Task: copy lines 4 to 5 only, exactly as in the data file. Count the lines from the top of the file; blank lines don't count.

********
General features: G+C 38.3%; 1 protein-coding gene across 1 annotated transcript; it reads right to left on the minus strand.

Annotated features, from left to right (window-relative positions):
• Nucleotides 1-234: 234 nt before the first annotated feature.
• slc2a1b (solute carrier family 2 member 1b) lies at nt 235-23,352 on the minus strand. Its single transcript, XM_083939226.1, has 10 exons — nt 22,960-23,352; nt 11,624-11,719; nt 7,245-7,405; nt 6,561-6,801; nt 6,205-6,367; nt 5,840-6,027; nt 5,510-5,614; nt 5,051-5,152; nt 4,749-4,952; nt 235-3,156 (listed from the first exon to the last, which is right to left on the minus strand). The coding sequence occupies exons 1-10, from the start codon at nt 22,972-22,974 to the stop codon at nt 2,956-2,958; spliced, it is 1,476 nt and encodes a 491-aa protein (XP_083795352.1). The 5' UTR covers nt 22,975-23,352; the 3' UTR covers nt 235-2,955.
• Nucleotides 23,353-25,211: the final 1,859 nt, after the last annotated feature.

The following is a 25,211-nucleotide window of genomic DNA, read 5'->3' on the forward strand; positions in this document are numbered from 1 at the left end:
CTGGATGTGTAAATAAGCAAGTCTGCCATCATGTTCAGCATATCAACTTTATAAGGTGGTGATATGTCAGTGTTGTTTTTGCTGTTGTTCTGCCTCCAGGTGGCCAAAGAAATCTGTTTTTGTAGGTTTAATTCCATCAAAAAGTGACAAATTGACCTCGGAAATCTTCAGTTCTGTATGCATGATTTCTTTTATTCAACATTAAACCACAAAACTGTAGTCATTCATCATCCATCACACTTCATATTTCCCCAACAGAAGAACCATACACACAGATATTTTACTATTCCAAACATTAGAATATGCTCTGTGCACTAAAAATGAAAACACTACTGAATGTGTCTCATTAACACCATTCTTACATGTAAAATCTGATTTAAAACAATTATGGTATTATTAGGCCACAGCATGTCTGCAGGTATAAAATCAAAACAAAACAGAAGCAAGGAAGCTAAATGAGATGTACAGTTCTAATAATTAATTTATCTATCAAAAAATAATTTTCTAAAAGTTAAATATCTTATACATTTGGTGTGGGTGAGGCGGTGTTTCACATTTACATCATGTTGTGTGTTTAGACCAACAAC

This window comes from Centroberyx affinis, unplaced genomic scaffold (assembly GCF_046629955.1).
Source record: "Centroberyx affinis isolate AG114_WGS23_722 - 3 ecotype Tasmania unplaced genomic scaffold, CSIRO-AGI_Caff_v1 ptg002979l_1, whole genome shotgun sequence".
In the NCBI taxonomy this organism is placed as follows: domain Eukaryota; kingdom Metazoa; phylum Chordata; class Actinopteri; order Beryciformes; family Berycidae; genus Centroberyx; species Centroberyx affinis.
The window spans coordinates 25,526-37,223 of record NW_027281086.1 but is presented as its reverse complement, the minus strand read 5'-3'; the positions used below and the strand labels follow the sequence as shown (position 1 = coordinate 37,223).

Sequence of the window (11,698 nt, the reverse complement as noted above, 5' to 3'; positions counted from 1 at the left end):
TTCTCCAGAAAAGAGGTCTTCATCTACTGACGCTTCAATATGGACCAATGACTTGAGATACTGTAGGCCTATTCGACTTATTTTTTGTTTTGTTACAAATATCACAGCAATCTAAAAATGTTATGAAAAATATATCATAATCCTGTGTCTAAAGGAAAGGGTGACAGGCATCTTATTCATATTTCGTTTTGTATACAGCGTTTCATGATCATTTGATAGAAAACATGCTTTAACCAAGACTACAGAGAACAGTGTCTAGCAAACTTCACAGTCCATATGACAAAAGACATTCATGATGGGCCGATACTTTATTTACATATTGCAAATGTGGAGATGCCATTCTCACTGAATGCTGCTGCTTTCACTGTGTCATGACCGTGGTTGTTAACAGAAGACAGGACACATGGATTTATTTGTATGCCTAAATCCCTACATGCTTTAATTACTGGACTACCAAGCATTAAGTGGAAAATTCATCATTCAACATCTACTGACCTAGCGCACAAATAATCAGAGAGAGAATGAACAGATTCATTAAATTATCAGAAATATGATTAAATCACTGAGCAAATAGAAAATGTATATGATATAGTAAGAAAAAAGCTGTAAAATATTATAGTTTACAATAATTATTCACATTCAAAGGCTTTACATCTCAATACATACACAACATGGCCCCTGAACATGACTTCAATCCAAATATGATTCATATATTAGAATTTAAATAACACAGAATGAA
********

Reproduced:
• slc2a1b (solute carrier family 2 member 1b) lies at nt 235-23,352 on the minus strand. Its single transcript, XM_083939226.1, has 10 exons — nt 22,960-23,352; nt 11,624-11,719; nt 7,245-7,405; nt 6,561-6,801; nt 6,205-6,367; nt 5,840-6,027; nt 5,510-5,614; nt 5,051-5,152; nt 4,749-4,952; nt 235-3,156 (listed from the first exon to the last, which is right to left on the minus strand). The coding sequence occupies exons 1-10, from the start codon at nt 22,972-22,974 to the stop codon at nt 2,956-2,958; spliced, it is 1,476 nt and encodes a 491-aa protein (XP_083795352.1). The 5' UTR covers nt 22,975-23,352; the 3' UTR covers nt 235-2,955.
• Nucleotides 23,353-25,211: the final 1,859 nt, after the last annotated feature.